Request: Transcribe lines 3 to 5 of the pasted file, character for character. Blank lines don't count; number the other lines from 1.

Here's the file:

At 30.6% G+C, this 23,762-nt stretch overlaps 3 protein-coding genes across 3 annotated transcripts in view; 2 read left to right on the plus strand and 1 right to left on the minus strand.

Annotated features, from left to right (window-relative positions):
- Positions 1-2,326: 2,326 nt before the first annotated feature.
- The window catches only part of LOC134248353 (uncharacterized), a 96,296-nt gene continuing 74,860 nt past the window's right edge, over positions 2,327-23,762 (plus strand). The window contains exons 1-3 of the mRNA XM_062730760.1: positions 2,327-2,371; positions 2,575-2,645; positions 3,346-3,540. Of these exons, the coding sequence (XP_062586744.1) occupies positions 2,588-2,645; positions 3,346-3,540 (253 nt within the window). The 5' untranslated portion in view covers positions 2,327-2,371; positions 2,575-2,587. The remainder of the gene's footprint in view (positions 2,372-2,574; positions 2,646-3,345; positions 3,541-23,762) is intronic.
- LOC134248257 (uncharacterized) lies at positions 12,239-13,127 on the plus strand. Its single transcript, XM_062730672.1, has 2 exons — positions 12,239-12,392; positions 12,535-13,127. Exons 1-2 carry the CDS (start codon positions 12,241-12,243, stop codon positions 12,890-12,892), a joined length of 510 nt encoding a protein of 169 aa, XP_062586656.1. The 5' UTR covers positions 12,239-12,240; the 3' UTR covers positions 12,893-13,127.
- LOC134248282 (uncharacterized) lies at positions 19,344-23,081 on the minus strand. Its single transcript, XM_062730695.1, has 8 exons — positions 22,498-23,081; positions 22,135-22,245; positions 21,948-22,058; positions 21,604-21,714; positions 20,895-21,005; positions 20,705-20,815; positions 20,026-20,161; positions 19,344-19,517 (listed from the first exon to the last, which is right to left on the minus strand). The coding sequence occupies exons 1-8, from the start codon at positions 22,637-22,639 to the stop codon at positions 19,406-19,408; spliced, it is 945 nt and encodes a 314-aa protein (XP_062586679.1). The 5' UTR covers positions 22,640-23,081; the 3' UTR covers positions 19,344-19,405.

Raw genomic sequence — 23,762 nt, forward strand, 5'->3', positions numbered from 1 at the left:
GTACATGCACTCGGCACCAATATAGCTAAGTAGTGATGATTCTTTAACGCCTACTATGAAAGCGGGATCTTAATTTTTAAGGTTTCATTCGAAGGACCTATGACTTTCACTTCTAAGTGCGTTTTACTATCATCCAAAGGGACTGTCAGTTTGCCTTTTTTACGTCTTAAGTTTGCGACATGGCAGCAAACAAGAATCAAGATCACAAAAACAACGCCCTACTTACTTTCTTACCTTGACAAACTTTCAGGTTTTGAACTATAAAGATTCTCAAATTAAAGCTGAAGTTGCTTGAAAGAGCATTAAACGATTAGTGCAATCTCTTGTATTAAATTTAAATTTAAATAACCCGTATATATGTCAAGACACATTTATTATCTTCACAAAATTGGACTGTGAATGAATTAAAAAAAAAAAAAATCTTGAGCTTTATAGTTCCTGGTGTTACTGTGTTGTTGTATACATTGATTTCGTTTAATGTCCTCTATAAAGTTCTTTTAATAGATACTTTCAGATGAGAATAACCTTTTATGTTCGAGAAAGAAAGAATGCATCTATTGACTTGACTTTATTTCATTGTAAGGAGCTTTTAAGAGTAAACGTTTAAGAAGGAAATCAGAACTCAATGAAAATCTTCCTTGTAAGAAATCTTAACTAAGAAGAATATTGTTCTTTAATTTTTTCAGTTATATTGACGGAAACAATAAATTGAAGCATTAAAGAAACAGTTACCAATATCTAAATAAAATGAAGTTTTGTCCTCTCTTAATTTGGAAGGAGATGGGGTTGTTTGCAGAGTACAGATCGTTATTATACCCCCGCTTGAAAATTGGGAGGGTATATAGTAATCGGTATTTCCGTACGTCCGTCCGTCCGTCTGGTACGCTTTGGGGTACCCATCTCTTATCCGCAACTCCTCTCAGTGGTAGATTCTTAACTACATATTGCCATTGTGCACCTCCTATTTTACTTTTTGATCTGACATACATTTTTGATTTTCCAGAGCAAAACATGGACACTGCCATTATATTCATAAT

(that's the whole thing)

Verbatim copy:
- Positions 1-2,326: 2,326 nt before the first annotated feature.
- The window catches only part of LOC134248353 (uncharacterized), a 96,296-nt gene continuing 74,860 nt past the window's right edge, over positions 2,327-23,762 (plus strand). The window contains exons 1-3 of the mRNA XM_062730760.1: positions 2,327-2,371; positions 2,575-2,645; positions 3,346-3,540. Of these exons, the coding sequence (XP_062586744.1) occupies positions 2,588-2,645; positions 3,346-3,540 (253 nt within the window). The 5' untranslated portion in view covers positions 2,327-2,371; positions 2,575-2,587. The remainder of the gene's footprint in view (positions 2,372-2,574; positions 2,646-3,345; positions 3,541-23,762) is intronic.
- LOC134248257 (uncharacterized) lies at positions 12,239-13,127 on the plus strand. Its single transcript, XM_062730672.1, has 2 exons — positions 12,239-12,392; positions 12,535-13,127. Exons 1-2 carry the CDS (start codon positions 12,241-12,243, stop codon positions 12,890-12,892), a joined length of 510 nt encoding a protein of 169 aa, XP_062586656.1. The 5' UTR covers positions 12,239-12,240; the 3' UTR covers positions 12,893-13,127.